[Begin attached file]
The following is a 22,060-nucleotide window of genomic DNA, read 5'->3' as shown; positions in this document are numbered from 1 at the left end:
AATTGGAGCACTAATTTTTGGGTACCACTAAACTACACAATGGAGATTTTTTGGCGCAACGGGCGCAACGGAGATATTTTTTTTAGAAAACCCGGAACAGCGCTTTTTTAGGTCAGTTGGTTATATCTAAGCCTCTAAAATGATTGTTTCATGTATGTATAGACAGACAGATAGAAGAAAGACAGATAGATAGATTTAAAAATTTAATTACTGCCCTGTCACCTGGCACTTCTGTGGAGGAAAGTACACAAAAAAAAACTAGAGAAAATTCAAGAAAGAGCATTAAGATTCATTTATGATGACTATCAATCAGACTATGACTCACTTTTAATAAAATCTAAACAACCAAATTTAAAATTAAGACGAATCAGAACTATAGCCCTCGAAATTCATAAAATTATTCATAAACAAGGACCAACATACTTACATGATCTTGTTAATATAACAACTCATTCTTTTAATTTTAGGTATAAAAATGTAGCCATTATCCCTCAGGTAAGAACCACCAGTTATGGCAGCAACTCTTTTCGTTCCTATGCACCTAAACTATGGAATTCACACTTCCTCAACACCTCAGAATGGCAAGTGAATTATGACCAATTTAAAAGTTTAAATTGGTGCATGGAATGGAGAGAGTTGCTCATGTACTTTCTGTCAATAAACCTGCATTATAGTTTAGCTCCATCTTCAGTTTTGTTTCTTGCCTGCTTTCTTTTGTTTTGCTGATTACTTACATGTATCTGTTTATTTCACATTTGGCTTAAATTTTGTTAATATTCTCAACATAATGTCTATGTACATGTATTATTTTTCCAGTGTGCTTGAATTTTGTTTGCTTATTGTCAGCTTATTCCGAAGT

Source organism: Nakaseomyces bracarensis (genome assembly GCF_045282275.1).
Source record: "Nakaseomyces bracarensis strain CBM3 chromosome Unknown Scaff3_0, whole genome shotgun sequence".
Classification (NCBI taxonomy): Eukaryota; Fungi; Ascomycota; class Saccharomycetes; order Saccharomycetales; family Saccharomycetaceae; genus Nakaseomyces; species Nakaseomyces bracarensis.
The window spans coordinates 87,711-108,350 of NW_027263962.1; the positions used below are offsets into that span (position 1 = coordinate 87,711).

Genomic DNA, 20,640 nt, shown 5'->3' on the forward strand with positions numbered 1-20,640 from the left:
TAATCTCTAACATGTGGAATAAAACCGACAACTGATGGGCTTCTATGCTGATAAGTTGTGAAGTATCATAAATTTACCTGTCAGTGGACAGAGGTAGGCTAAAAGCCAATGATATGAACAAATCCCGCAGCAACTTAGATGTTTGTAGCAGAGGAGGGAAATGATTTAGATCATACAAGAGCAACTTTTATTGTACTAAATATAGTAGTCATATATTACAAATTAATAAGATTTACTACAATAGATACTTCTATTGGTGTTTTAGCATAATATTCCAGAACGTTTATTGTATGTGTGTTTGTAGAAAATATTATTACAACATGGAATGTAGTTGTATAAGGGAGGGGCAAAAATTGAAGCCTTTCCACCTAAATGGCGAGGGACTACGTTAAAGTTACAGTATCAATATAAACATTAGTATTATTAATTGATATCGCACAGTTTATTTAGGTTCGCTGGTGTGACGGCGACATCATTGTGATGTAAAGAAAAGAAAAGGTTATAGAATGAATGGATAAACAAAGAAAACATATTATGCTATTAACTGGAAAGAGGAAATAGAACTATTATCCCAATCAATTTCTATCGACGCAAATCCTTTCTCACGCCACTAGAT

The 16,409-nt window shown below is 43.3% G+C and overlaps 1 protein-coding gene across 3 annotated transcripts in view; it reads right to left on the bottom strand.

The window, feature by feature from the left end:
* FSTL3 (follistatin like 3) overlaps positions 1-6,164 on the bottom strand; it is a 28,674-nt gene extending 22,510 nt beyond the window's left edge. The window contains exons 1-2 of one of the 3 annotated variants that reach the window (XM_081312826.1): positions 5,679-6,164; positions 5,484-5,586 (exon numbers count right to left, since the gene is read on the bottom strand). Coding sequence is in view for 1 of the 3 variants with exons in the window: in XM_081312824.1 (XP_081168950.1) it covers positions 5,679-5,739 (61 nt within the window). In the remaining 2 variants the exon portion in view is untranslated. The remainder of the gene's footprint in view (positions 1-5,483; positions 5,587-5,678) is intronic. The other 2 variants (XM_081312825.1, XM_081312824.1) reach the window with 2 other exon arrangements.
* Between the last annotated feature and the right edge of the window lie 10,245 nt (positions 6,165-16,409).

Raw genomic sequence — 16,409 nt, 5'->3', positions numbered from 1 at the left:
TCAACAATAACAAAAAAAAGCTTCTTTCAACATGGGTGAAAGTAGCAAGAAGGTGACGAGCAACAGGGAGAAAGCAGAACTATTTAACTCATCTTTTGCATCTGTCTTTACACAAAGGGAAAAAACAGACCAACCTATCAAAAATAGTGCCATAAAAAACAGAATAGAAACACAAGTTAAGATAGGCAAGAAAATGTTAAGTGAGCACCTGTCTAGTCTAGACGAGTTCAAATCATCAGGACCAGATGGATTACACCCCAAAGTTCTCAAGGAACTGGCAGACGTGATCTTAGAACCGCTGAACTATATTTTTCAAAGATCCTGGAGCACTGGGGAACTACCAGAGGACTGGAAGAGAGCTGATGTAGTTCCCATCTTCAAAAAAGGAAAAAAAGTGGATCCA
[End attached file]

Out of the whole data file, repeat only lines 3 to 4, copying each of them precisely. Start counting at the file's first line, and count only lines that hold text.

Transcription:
Source organism: Nakaseomyces bracarensis (genome assembly GCF_045282275.1).
Source record: "Nakaseomyces bracarensis strain CBM3 chromosome Unknown Scaff3_0, whole genome shotgun sequence".